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Updated on: Wednesday, May 29, 2019, 05:45 AM IST

First exomoon may have been found

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New York: Astronomers may have discovered the first known moon outside our solar system, orbiting a gas-giant planet 8,000 light-years away. According to the finding published in the journal Science Advances, the candidate exomoon – moons orbiting planets in other star systems – is unusual because of its large size, comparable to the diameter of Neptune. Such gargantuan moons do not exist in our own solar system, where nearly 200 natural satellites have been catalouged, said researchers from the Columbia University in the US. “This would be the first case of detecting a moon outside our solar system,” said David Kipping, an assistant professor of astronomy at Columbia University. “If confirmed by follow-up Hubble observations, the finding could provide vital clues about the development of planetary systems and may cause experts to revisit theories of how moons form around planets” Kipping said.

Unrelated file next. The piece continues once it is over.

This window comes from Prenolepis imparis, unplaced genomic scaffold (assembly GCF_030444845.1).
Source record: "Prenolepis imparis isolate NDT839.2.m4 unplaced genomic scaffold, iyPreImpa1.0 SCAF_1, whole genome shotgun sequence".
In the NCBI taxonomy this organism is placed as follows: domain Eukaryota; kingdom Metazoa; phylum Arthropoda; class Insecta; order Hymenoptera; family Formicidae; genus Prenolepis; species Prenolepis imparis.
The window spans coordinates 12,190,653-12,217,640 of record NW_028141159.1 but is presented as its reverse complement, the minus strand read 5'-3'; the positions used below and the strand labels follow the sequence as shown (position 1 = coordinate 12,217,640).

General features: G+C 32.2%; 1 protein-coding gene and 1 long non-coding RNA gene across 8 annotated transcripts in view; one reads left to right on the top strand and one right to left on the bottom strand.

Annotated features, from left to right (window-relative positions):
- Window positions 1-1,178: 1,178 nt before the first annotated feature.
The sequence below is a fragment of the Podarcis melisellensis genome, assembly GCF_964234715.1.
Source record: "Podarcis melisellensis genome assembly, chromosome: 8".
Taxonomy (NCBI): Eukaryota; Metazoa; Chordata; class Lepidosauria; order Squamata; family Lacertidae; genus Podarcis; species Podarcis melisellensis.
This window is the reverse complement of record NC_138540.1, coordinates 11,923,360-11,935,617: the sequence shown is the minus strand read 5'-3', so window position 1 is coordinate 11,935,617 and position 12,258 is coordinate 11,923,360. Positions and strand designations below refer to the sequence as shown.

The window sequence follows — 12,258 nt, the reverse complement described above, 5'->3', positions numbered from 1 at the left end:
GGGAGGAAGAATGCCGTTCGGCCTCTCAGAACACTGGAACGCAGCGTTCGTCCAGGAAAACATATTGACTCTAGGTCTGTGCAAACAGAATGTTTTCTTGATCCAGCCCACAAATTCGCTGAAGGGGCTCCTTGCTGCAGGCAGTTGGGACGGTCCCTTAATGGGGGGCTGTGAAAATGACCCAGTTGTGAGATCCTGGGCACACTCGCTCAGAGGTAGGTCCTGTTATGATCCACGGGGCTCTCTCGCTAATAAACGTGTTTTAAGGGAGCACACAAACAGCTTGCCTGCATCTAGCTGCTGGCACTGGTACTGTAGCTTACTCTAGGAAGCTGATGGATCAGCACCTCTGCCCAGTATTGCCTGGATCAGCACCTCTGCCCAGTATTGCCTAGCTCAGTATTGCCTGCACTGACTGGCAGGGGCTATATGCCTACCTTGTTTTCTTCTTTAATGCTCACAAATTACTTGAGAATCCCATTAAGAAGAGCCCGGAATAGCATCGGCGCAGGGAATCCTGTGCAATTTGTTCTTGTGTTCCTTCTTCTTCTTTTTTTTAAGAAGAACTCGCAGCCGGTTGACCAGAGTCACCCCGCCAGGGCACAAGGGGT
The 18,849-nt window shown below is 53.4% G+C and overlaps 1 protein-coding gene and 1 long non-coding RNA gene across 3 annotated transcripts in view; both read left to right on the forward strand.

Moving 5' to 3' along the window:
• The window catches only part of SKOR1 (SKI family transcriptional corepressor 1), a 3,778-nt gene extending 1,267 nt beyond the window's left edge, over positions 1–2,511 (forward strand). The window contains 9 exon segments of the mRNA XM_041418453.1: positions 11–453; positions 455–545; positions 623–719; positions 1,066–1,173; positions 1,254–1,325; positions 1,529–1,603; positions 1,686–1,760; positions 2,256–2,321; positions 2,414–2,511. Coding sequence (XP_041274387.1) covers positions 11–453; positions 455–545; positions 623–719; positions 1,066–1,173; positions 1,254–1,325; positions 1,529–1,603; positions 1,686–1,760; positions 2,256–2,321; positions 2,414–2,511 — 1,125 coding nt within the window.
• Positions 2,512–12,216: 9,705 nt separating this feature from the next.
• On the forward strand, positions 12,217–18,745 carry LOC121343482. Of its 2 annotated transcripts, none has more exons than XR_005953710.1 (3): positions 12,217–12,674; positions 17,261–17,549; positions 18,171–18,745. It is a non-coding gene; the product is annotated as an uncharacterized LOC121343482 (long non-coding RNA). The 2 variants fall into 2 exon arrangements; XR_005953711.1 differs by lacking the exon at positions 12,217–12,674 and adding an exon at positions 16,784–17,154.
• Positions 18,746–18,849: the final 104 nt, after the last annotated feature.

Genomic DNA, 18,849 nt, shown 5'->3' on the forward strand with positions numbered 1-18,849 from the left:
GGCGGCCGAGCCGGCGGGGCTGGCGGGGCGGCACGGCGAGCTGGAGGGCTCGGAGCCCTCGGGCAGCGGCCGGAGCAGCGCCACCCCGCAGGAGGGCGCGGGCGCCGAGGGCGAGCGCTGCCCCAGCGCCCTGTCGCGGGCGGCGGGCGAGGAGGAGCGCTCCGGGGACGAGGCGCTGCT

In looking for exomoons, the researchers analysed data from 284 Kepler-discovered planets that were in comparatively wide orbits, with periods greater than 30 days, around their host star. The observations measured the momentary dimming of starlight as a planet passed in front of its star, called a transit. The researchers found one instance, in Kepler 1625b, that had intriguing anomalies. “We saw little deviations and wobbles in the light curve that caught our attention,” Kipping said. The Kepler results were enough for the team to get 40 hours of time with Hubble Telescope to intensively study the planet, obtaining data four times more precise than that of Kepler.

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Published on: Friday, October 05, 2018, 10:56 AM IST
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